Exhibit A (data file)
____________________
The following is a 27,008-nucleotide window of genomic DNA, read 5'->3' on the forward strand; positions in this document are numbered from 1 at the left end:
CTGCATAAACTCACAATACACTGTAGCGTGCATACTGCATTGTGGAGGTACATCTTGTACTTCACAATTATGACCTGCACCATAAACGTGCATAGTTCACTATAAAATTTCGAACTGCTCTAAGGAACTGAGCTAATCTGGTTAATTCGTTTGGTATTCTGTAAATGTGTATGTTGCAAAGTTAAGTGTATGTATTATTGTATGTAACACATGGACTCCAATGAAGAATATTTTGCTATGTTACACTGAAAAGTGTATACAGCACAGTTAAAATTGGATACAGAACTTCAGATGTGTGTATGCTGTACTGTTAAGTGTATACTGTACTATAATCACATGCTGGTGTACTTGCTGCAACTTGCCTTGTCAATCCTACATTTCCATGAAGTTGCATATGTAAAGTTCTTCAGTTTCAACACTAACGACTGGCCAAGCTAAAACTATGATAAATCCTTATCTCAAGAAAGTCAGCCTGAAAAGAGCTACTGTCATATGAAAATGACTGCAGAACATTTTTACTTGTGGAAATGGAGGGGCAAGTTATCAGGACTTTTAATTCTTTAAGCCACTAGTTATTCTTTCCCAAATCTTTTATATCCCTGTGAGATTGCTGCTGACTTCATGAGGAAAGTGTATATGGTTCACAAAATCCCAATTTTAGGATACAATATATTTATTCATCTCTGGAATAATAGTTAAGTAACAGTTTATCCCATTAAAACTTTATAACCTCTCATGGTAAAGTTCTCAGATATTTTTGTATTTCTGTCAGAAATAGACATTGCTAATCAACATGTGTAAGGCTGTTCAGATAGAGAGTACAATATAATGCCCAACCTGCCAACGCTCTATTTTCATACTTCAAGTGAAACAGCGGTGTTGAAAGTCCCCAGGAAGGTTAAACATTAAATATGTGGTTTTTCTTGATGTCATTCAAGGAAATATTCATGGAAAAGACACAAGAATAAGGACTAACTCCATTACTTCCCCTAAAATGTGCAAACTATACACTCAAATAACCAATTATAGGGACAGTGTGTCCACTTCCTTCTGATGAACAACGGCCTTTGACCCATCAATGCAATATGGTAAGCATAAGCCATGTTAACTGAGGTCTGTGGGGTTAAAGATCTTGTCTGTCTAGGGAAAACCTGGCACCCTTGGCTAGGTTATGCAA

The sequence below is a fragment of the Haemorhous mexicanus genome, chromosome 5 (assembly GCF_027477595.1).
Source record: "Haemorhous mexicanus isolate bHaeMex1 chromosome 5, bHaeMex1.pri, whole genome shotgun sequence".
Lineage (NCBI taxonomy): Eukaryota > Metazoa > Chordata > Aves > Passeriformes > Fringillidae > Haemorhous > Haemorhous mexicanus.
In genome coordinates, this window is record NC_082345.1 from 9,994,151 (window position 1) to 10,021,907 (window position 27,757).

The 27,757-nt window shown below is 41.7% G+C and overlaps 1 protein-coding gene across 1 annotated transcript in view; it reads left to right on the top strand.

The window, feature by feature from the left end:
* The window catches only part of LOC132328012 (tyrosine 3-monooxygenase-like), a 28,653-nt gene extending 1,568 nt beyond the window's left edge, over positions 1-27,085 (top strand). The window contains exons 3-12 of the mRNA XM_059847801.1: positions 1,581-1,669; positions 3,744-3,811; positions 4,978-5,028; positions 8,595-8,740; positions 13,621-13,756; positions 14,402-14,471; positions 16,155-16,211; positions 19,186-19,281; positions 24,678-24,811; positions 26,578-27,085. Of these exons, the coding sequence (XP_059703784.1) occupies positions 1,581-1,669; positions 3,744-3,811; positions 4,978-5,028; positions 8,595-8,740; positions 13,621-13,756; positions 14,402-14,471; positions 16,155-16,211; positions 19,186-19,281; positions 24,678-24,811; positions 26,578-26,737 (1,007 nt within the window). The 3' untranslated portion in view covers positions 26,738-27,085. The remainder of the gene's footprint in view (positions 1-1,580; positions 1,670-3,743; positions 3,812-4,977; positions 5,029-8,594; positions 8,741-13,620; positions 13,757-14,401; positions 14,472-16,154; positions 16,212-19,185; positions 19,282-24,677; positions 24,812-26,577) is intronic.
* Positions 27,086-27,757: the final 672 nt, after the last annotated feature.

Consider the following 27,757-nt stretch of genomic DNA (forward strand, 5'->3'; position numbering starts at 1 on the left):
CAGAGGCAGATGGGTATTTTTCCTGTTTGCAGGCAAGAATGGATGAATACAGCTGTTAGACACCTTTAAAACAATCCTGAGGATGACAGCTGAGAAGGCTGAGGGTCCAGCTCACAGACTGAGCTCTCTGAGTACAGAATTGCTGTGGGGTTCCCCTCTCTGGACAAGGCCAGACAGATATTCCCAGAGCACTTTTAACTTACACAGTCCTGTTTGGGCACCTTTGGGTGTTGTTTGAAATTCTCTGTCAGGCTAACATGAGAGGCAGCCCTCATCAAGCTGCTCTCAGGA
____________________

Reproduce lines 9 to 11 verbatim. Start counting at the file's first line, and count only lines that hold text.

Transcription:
* The window catches only part of LOC132328012 (tyrosine 3-monooxygenase-like), a 28,653-nt gene extending 1,568 nt beyond the window's left edge, over positions 1-27,085 (top strand). The window contains exons 3-12 of the mRNA XM_059847801.1: positions 1,581-1,669; positions 3,744-3,811; positions 4,978-5,028; positions 8,595-8,740; positions 13,621-13,756; positions 14,402-14,471; positions 16,155-16,211; positions 19,186-19,281; positions 24,678-24,811; positions 26,578-27,085. Of these exons, the coding sequence (XP_059703784.1) occupies positions 1,581-1,669; positions 3,744-3,811; positions 4,978-5,028; positions 8,595-8,740; positions 13,621-13,756; positions 14,402-14,471; positions 16,155-16,211; positions 19,186-19,281; positions 24,678-24,811; positions 26,578-26,737 (1,007 nt within the window). The 3' untranslated portion in view covers positions 26,738-27,085. The remainder of the gene's footprint in view (positions 1-1,580; positions 1,670-3,743; positions 3,812-4,977; positions 5,029-8,594; positions 8,741-13,620; positions 13,757-14,401; positions 14,472-16,154; positions 16,212-19,185; positions 19,282-24,677; positions 24,812-26,577) is intronic.
* Positions 27,086-27,757: the final 672 nt, after the last annotated feature.

Consider the following 27,757-nt stretch of genomic DNA (forward strand, 5'->3'; position numbering starts at 1 on the left):